My family (especially my mom and my aunt) started taking care of my grandparents more, and we visited almost every day to keep both of them mentally stimulated. My mom would bring word searches and puzzles for my grandpa (the self-proclaimed “master”) and my grandma would turn on the cooking channel and talk about recipes with us. I began to feel very sentimental about them, realizing they won’t be here forever. They’ve made me laugh over the years with the cute and funny comments they make, so I started writing down their words, cementing these moments for my own recollection.

These notes brought me great comfort when the pandemic began and we had to social distance. We couldn’t care for my grandparents in the same capacity, and it was difficult knowing my grandma had to bear this burden with less help. My uncle installed Ring cameras in their house so we could monitor them from a safe distance. On my phone, I would watch my grandpa shuffle into the kitchen at 1 a.m. to brew a cup of coffee. He’d drop a cold chunk of King’s Hawaiian bread into his warm mug, and after eating his “goodies” he’d waddle back down the dark hallway. It felt unnatural to watch him through this lens. That’s one of the things that’s so painful and tragic about the pandemic; social gatherings can be deadly, but we are social beings and we need the love and company of others to survive and to thrive.

After a while, my grandma reached a breaking point; her own health began to worsen and she developed heart issues. Behind masks and face shields, my family and I were able to give her some relief, though we couldn’t engage the way we used to. As I resumed my visits, I noticed my grandpa’s condition had declined in the months I hadn’t seen him up close and in person. He sometimes forgot to eat and shower, looked lost and confused when doing everyday tasks, and dismantled things like the vacuum, the shower, and the toilet (he thought he was fixing them). It’s a strange experience to see someone you love fade away like this. Even though you haven’t physically lost them, there’s still a great sense of loss. Sometimes, I get glimpses of the same grandpa who cracks jokes and reminisces about his days driving cable cars in San Francisco. Other times, it feels like the grandpa who used to make “halo-halo” and blow-dry my hair after I’d showered is a memory. Yet he is fully cognizant of the pandemic, often expressing his desire to go back to the casino and buffet someday.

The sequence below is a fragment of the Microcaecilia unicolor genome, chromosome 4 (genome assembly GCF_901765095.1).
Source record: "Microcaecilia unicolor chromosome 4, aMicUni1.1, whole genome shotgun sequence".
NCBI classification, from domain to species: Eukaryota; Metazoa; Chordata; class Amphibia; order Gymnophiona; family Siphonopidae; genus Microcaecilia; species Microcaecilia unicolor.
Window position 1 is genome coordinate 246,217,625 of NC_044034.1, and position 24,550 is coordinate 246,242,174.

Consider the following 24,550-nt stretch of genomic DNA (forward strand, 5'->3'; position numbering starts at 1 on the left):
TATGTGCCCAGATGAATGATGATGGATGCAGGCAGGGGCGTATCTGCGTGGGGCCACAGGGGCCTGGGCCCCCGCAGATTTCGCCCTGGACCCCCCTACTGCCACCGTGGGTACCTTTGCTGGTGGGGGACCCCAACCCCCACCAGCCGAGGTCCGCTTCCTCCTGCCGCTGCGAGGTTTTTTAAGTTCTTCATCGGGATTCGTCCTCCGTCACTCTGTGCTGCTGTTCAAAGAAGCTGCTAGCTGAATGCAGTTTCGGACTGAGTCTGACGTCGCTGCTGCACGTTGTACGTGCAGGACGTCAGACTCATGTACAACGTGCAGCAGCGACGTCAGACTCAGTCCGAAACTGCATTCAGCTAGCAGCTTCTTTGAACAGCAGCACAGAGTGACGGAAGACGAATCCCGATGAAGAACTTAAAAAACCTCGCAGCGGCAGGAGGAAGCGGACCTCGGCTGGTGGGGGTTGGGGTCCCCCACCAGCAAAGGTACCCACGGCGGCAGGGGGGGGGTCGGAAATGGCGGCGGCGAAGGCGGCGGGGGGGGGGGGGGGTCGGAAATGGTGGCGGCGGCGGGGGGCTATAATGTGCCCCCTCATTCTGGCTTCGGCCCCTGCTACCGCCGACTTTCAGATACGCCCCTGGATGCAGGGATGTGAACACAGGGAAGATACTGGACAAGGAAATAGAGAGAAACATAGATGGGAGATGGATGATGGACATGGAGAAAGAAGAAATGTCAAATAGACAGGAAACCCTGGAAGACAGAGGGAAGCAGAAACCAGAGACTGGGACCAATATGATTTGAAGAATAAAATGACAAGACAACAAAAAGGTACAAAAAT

A year later and with the vaccine being distributed, we’re a little closer to the pre-pandemic normal. My grandparents have both received the vaccine and most of the people in my bubble are either working or going to school from home, which minimizes our exposure to the “outside” world. But I know when things eventually reopen, my family’s “normal” is still going to look different from how it used to be.

So please, be safe. Protect the people around you. We’d all like to get back to normal, whatever “normal” means.

Dear Young People: Stop Partying So My Grandpa Can Leave The Damn House

  • Stay up to date on ways to prevent the spread of COVID-19.
  • Read this article on the role of empathy in attitudes toward the pandemic.
  • If you haven’t already, take the time to journal about your pandemic experience. Trust me, reflecting on all the ups and downs of this past year can be extremely cathartic.

–Maya Santos, Content Creator